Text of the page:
In 1887 A.S. Popov, the future inventor of radio became a member of physical division of the Russian Physico-Technical Society spending 18 years in the Officers Mine School to date. A.S. Popov taught in the Sea Technical School as well, however the electrotechnical laboratory was situated in Kronstadt. In that very lab he studied thoroughly the nature of electromagnetic waves. As a matter of fact the Officers’ Mine School was not educational office only but a research facility with well-equipped physical class. It was natural as the fleet had a great need in communication between ships at sea as well as in electrical illumination of ships.

On May 7, 1895 at the assembly of physical division of the Russian Physico-Technical Society he addressed the meeting with the report that justified the possibility of wireless signal transmission for some distance away. This date is celebrated as the Day of Radio since. In principle Popov’s stormscope was the first radio receiver. The creation of radio transmitter was the matter of time only. Thus the wireless communication system came to light. A number of trials took place in 1897 connecting two cruisers with 5 kilometers between them. It took only few years to increase the range to 150 kilometers. During the trials Popov noticed that metal vessels located between receiver and transmitter affected the propagation of electromagnetic waves thus he foresaw the concepts of radio detection. Having continued his studies Popov suggested the method of direction sensing to an operational radio station this principle was later used as a foundation for radio direction finding.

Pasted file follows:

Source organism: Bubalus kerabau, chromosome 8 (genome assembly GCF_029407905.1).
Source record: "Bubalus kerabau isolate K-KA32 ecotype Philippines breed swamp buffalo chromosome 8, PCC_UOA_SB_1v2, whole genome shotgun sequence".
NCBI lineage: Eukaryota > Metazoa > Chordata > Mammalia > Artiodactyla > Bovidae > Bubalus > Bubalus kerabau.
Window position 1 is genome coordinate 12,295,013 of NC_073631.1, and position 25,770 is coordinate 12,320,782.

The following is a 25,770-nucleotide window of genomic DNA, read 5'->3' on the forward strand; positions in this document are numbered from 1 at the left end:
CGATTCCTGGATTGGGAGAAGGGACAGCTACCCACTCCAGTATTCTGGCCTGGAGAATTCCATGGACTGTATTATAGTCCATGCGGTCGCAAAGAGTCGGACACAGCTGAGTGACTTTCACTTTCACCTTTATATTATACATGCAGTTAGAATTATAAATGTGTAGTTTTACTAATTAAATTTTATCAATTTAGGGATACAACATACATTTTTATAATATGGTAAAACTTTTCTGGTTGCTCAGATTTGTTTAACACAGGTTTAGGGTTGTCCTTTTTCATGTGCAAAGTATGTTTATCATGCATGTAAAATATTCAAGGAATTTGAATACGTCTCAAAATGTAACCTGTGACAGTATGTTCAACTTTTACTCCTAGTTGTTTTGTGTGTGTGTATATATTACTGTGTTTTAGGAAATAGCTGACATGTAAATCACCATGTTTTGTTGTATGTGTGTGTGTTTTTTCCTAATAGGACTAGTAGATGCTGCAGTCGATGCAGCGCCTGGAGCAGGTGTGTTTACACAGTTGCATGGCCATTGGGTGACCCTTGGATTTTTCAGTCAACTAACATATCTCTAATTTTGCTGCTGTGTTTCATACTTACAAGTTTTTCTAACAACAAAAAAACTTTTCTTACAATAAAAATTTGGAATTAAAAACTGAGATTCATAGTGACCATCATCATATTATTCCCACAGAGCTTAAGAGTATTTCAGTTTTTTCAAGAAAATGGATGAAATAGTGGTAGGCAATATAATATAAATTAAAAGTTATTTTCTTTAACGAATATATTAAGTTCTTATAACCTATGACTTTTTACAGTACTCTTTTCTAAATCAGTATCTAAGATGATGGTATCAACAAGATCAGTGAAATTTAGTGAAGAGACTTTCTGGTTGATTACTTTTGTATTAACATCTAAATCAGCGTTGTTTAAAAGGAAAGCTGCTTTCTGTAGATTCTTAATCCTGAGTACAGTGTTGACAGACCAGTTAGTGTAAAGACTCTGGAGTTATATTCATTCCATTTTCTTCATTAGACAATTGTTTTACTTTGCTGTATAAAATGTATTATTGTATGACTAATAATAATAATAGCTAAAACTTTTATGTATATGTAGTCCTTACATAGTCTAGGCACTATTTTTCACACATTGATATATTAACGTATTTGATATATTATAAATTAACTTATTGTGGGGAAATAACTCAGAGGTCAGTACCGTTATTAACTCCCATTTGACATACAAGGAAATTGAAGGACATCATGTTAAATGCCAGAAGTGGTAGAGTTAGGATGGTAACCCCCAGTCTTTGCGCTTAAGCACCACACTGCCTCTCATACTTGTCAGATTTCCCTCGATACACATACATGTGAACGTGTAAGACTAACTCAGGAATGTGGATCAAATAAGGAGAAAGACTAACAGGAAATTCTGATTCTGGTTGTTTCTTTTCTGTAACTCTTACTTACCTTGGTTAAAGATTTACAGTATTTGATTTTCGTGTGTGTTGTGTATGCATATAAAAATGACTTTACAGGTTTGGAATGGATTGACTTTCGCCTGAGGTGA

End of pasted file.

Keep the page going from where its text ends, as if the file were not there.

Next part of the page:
For the practical purposes the radio communication for the first time was used in 1900 refloating armor-plated ship General Admiral Apraksin. Almost to his last days A.S. Popov was working on installation of radio telegraph devices at warships although for the last years his official work place was Electrotechnical Institute.

This is the way once single naval architecture in the end of the 19th century gradually transformed into a vast field of technical knowledge which further divided into various scientific and technical branches.